The Sad Case of Hi Bernard

I’ve mentioned in previous posts that my mom’s people settled in an area called Brown’s Park née Hole for a bit during the turn of the 19th century.  My ancestors were cattlemen, ranchers, and ranch wives (probably the hardiest lot of the bunch) before eventually moving to town sometime in the early 1900s.  I am trying to discover my roots and find out more about those ancestors so I have read a few books about Brown’s Park in the hopes I will run across an ancestor’s name or two.  My findings have been slim but that doesn’t mean I haven’t found other interesting stories in a colorful place with a bit of interesting history.  One that caught my attention is the sad case of Hi Bernard.

In a very wordy book titled “Where the Old West Stayed Young” by John Rolfe Burroughs a whole chapter is devoted to Hiram Bernard (or Barnard by other sources but I will use Burroughs’ spelling).  Now, this book is not for the faint of heart.  It is 363 pages of small print in a 8.5 x 10 inch book.  It has a lot of information in it.  I have met other Brown’s Park students who have the book but I have not met one that has actually finished reading the book.   Not to toot my own horn but I finished it.  It took me the whole summer of 2018 but I accomplished it.  Do I remember what I read?  Uh, bits and pieces.  One story I remember is Hi Bernard’s.

Let me sum up Hi’s life.  He was a very good cattleman.  Other cowboys trusted his opinion and judgement.  His professional life culminated in becoming a foreman for Ora Haley of the Two Bar ranch.  How good was Hi Bernard?  It was estimated he made Ora Haley a million dollars in the eight years he worked for him.  Money he could have made for himself if he had been so inclined.  But that just wasn’t his style.  He was content with his station in life and didn’t aspire for personal ownership.

Here’s a couple of things to know about Ora Haley to make this story more poignant.  Ora was what you would call a cattle baron.  The only thing small about his outfit was the name Two Bar.  In short, he was a big time producer.

Also, about this time there were the smaller outfits trying to coexist with the big producers.  It’s a well-known fact that small ranchers rarely lived peaceably with the big boys.  In short, big outfits, such as the Two Bar, overran the land making it difficult for the small outfits to eke out a living.   In return, the small outfits helped themselves to the bigger outfits’ cattle.  As businessmen, cattle rustling did not sit well with the large outfits.  It all came down to the all mighty dollar.  The big outfits enjoyed being rich and didn’t take too kindly to any unapproved donations.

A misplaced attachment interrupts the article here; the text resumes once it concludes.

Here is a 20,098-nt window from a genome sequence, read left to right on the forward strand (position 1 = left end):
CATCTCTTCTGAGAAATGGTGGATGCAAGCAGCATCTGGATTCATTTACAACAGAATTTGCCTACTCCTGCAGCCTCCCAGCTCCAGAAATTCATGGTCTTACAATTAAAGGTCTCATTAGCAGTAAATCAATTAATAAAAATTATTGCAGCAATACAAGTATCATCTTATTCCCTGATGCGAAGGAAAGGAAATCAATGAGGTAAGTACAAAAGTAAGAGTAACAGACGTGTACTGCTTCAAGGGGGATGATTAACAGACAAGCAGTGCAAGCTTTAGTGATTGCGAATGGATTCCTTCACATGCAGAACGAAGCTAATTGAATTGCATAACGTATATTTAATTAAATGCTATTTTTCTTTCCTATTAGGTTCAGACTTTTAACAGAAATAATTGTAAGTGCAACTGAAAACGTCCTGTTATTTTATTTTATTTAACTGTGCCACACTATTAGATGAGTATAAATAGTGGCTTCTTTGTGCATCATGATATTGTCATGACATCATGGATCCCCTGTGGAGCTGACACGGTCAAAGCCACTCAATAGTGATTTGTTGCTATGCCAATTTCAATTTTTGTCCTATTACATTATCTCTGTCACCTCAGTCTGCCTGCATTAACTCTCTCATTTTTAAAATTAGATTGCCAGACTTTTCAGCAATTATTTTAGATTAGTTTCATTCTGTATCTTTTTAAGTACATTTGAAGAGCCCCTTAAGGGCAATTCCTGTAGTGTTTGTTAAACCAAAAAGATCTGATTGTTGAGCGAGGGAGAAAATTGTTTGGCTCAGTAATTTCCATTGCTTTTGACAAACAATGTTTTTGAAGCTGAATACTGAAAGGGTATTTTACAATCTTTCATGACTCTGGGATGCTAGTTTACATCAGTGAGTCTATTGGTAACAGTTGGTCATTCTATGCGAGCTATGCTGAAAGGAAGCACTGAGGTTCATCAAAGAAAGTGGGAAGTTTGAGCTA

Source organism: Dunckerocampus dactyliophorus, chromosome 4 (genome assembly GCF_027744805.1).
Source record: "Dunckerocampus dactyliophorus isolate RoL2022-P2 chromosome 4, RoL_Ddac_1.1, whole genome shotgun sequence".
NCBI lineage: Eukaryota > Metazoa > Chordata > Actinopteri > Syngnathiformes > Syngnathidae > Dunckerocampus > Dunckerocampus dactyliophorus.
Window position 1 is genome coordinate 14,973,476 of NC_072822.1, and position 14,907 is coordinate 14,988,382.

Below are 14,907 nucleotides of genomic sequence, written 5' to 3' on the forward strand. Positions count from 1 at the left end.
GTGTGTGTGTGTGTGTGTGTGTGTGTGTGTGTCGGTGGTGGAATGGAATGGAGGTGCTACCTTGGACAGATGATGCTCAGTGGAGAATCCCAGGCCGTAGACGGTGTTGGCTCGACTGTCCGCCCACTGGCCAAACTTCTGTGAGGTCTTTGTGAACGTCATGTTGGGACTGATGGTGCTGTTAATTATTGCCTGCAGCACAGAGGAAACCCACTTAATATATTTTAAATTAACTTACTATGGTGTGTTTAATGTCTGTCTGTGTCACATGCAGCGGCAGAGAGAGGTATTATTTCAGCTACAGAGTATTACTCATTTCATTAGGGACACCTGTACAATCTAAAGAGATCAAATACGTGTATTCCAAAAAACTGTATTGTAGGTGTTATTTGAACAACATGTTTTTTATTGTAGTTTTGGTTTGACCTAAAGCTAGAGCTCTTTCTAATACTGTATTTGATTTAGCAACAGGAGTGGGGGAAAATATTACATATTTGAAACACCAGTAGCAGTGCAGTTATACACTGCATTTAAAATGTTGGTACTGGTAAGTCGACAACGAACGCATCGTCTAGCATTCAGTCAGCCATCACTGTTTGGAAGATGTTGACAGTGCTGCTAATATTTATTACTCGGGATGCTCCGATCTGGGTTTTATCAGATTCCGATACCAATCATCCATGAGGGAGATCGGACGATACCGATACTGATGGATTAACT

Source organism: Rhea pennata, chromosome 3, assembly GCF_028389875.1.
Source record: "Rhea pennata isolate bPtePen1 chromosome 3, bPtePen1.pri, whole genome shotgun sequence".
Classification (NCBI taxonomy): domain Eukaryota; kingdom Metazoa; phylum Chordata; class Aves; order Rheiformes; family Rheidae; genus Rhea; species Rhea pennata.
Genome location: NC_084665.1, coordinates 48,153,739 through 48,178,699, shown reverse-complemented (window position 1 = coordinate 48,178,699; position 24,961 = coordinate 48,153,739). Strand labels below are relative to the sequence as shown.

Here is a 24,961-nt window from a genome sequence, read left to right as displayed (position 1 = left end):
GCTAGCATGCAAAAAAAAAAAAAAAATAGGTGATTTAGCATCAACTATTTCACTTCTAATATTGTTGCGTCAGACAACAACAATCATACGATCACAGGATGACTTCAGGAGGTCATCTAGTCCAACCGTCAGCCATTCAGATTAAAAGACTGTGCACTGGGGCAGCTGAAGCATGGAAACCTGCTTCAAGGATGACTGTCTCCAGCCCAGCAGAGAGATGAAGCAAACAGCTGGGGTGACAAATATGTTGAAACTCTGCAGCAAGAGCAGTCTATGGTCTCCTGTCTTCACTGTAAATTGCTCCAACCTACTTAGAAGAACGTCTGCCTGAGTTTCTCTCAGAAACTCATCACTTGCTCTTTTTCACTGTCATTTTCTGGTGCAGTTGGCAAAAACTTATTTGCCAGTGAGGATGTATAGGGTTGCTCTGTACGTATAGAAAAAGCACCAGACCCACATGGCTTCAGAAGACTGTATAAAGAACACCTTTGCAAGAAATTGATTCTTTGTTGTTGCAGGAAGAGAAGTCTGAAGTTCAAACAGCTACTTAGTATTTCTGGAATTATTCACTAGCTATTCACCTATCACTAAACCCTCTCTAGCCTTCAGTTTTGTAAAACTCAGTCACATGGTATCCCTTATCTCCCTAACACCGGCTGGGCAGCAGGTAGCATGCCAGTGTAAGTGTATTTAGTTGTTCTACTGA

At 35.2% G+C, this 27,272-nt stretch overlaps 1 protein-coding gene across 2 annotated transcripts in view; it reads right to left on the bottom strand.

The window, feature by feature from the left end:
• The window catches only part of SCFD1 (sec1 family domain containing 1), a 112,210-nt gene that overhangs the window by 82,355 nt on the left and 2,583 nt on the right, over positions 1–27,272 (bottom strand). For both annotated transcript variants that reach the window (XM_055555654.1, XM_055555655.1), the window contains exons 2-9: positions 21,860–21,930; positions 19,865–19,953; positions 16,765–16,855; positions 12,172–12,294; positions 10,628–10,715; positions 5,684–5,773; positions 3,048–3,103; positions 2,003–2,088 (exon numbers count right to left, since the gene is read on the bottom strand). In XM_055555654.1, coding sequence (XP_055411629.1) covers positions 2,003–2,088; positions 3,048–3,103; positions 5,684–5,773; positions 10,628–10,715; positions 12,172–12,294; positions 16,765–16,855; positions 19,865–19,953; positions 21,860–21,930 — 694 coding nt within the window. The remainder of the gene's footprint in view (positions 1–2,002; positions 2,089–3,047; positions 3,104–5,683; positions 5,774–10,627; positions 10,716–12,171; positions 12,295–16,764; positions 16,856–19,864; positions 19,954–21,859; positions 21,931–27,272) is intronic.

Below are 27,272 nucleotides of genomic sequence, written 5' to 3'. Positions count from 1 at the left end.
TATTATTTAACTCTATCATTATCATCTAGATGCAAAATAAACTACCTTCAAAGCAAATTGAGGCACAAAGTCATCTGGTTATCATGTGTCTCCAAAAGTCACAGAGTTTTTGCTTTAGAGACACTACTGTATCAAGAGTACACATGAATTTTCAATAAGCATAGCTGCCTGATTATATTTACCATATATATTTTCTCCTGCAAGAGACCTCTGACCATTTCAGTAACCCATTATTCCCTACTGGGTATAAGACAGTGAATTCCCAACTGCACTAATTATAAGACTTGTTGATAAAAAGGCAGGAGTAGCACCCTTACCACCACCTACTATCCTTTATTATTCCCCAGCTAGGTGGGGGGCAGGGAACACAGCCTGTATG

To curtail the rustling, the big outfits joined together and hired someone to come in and clean things up a bit.  They hired a hired gun by the name of Tom Horn formerly of the Pinkerton Detective Agency. Tom indeed came to Brown’s Park in disguise and infiltrated the smaller outfits’ organization.  He discovered who he needed to target first.

Tom Horn was a civilized assassin and sent a word of warning to the leader of the small outfit rebellion.  The letter, of course, was ignored.  So Tom Horn did what he was hired to do.  He killed two men during his stint for the cattle barons of Brown’s Park.  The first man he shot was Matt Rash.  At the time of his untimely death in 1900, Matt was engaged to Ann Bassett, Queen of the Cattle Rustlers.  After Matt’s murder Queen Ann swore she would take down Ora Haley.

This is where we circle back to Hi Bernard.  Being a small outfit there was no way Queen Ann could do any damage to a grand outfit such as Two Bar.  But she swore she would get revenge on Ora Haley.

Four years later, she married the best foreman Ora Haley ever had when she wed Hi Bernard who was 20 years her senior.  The day of their wedding Hi lost his job.  As you can imagine, it wasn’t a happy union and ended in divorce seven tumultuous years later.  Afterward, Hi drifted around the country aimlessly before returning to Northwestern Colorado.  The aging Texan never really regained his footing.

He died at the age of 67 in 1924.  His burial plot was provided for by a friend named Charley Sparks.  Charley bought the plot and set it aside for old time cowpokes without a family to oversee the details.

As if the overview of Hi’s life isn’t enough to tug on the heart strings, his final resting place should put the final touch on this story.  Because his plot was purchased by a friend he has no tombstone.  Only a silver cemetery name plate marked as “Hiram Barnard.”  Now, I have visited many gravesites in my life.  I have an ancestor that is buried in the Brown’s Park desert, a lone grave that was lost until recently.  There is no doubt her grave is a lone grave with only deer, antelope, moose, and cattle to visit.  But the loneliest grave I have visited is that of Hi Bernard’s.  You see, his grave is in the middle of a town’s cemetery with only a silver name plate to mark his resting place.  No flowers are left for him.  No one remembers or honors his dash.  His death fits with his life.

That is the sad case of Hi Bernard.

 

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